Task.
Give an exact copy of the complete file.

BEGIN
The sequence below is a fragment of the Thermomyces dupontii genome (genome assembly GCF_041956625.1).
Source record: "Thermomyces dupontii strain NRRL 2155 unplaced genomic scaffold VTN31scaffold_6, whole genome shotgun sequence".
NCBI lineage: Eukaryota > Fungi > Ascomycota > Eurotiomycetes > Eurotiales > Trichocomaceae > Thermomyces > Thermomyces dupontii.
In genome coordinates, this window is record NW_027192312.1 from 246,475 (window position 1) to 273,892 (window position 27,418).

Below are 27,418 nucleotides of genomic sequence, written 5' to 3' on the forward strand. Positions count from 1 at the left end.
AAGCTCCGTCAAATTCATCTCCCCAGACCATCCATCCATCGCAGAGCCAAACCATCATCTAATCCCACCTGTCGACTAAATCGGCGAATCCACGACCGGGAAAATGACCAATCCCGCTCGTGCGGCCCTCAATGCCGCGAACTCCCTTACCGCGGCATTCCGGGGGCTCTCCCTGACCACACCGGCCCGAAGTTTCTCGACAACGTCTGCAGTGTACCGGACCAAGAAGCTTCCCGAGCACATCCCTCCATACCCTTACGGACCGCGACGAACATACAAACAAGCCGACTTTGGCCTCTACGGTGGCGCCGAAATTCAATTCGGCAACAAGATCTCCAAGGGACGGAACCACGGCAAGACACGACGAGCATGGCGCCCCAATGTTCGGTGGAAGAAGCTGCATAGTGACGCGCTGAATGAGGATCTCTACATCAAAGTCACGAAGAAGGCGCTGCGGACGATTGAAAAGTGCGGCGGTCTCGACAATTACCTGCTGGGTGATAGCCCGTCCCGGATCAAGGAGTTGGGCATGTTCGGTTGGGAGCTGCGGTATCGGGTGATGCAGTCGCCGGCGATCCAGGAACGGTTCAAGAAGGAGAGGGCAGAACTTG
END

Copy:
The sequence below is a fragment of the Thermomyces dupontii genome (genome assembly GCF_041956625.1).
Source record: "Thermomyces dupontii strain NRRL 2155 unplaced genomic scaffold VTN31scaffold_6, whole genome shotgun sequence".
NCBI lineage: Eukaryota > Fungi > Ascomycota > Eurotiomycetes > Eurotiales > Trichocomaceae > Thermomyces > Thermomyces dupontii.
In genome coordinates, this window is record NW_027192312.1 from 246,475 (window position 1) to 273,892 (window position 27,418).

Below are 27,418 nucleotides of genomic sequence, written 5' to 3' on the forward strand. Positions count from 1 at the left end.
AAGCTCCGTCAAATTCATCTCCCCAGACCATCCATCCATCGCAGAGCCAAACCATCATCTAATCCCACCTGTCGACTAAATCGGCGAATCCACGACCGGGAAAATGACCAATCCCGCTCGTGCGGCCCTCAATGCCGCGAACTCCCTTACCGCGGCATTCCGGGGGCTCTCCCTGACCACACCGGCCCGAAGTTTCTCGACAACGTCTGCAGTGTACCGGACCAAGAAGCTTCCCGAGCACATCCCTCCATACCCTTACGGACCGCGACGAACATACAAACAAGCCGACTTTGGCCTCTACGGTGGCGCCGAAATTCAATTCGGCAACAAGATCTCCAAGGGACGGAACCACGGCAAGACACGACGAGCATGGCGCCCCAATGTTCGGTGGAAGAAGCTGCATAGTGACGCGCTGAATGAGGATCTCTACATCAAAGTCACGAAGAAGGCGCTGCGGACGATTGAAAAGTGCGGCGGTCTCGACAATTACCTGCTGGGTGATAGCCCGTCCCGGATCAAGGAGTTGGGCATGTTCGGTTGGGAGCTGCGGTATCGGGTGATGCAGTCGCCGGCGATCCAGGAACGGTTCAAGAAGGAGAGGGCAGAACTTG